Monday, October 20, 2014

Everyday Thoughts from the Writing Center: An Important Lesson...

I never even thought about having a job here on campus. All I had ever heard were comments like, “It’s impossible to get a job on campus” or, “There’s just too many people, not enough spots to place all of them.” The point is, when I was approached about the possibility of working at the Writing Center as a tutor, I was BEYOND excited. I’d be conveniently working right in Baird Hall, tutoring students in my favorite subject (and, consequently, my major): English. So, for that, I’d like to thank Dr. Beam and everyone I work with here at the Writing Center for making this a fun and rewarding experience!

In my approximately one month of tutoring, I’ve had quite a few consultations… Many more than I had expected. During those consultations, there is a common theme among them: I barely do any talking. Now, that isn’t to imply I’m not helping students or providing feedback; many of them simply sit down, and begin discussing their ideas immediately. Rather than criticizing or giving tips right away, I try to build on their ideas. I ask questions that prompt the students to think a little harder and dig a little deeper, no matter what the topic. As a writer, I have always found this type of exchange extremely beneficial. I enjoy bouncing ideas between people, even if I may not agree with all of them. This allows me to develop my own ideas in a new and inventive way.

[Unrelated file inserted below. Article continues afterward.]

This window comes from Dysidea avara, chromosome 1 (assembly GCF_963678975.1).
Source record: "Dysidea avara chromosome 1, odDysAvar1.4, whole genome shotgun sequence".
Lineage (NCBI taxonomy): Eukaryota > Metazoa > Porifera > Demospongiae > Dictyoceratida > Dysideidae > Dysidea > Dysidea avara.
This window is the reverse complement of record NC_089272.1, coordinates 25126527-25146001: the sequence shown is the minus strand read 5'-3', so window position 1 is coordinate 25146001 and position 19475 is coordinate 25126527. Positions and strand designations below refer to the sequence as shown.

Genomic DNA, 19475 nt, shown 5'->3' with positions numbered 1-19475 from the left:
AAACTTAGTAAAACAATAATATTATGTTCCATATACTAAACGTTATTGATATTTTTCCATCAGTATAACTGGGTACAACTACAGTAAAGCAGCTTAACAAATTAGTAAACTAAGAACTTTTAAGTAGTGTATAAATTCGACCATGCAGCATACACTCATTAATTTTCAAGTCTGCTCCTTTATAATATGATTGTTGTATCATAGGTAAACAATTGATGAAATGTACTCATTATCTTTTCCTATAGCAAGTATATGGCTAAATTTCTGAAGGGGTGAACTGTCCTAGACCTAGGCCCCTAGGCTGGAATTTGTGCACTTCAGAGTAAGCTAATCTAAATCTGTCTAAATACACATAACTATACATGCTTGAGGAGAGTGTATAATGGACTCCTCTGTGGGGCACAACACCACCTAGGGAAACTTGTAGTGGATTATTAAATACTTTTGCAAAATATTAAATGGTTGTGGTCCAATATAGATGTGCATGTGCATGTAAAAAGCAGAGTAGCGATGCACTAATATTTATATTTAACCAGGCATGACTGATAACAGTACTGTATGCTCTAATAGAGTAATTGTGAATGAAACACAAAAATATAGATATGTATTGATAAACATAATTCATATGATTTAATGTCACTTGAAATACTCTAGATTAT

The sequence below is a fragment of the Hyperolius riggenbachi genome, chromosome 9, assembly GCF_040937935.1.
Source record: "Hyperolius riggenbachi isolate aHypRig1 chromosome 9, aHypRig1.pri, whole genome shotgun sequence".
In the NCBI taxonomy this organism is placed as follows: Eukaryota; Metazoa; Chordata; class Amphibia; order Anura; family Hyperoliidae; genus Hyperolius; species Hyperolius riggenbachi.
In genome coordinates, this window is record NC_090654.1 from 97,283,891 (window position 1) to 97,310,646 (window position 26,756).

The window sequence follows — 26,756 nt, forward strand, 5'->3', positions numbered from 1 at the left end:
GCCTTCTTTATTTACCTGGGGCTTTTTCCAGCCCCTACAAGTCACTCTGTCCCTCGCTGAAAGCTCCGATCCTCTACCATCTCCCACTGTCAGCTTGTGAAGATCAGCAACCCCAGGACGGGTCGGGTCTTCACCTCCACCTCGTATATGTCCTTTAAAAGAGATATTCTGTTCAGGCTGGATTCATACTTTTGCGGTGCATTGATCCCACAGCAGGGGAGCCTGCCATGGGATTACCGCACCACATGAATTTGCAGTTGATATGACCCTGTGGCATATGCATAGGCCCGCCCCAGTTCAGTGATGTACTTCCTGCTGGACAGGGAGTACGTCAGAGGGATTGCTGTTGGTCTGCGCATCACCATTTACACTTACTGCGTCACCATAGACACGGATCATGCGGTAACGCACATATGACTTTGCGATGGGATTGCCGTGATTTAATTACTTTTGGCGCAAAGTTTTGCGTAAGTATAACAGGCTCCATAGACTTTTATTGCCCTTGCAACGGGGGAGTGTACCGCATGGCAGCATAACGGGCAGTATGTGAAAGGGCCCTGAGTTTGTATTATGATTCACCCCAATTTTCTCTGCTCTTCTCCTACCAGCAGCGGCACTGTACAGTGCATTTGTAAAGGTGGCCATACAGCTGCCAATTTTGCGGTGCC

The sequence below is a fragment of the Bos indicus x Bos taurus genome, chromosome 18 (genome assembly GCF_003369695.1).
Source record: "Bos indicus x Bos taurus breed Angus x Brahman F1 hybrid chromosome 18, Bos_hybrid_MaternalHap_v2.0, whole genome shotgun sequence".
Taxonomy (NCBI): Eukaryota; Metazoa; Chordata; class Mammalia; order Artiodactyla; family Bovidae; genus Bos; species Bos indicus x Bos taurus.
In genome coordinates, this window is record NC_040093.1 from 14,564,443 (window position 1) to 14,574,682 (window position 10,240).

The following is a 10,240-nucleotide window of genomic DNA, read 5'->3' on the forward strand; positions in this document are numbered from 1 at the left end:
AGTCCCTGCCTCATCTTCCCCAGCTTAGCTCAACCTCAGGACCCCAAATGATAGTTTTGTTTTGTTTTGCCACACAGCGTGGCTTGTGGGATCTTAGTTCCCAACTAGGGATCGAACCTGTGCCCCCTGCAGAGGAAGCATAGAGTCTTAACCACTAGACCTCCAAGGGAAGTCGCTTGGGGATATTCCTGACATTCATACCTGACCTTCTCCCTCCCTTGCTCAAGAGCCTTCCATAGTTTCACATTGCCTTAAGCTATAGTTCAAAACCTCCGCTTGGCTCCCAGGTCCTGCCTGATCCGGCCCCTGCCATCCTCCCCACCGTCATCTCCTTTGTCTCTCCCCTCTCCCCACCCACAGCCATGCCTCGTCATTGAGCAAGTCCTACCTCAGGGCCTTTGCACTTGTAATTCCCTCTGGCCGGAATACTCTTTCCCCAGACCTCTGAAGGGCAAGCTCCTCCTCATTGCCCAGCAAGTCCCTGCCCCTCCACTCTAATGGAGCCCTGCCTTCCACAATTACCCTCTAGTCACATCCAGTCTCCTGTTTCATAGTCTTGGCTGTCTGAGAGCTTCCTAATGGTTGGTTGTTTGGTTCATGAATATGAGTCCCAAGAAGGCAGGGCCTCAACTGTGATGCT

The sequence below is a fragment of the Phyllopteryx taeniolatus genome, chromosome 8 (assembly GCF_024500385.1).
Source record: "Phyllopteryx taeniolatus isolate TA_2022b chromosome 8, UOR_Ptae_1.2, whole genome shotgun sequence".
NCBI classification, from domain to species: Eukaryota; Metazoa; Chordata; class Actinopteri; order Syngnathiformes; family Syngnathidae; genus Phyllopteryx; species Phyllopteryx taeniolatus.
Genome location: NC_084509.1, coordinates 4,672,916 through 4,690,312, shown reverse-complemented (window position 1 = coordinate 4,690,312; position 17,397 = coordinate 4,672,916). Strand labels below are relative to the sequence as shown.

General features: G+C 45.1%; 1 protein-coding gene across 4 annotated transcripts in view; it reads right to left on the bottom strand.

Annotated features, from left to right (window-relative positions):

During my relatively few consultations of going through this process, I hope to give writers confidence in their ideas. I hope to provide writers an outlet where they can express themselves in a welcoming environment. That’s always been beneficial for me, and I hope other RSU students feel the same after visiting the Writing Center. It’s an amazing feeling when I see that light bulb go off over a student’s head and they realize the potential in their individual ideas.

What I learned from my great high school English teacher has carried over here to tutoring: discussion is key. The free flow of ideas and feelings is so very important to the writing process. Peer review, class discussion, and, most importantly, genuine participation is what makes the writing process enjoyable and much easier. For those of you struggling with writing in any way, I would suggest coming to the Writing Center. We are more than happy to sit down and discuss whatever issue you have, no matter where you are in the writing process (brainstorming, first draft, editing, etc.) Our job is to help YOU realize your writing potential, and we take great pride in providing the means of doing so here at RSU. 


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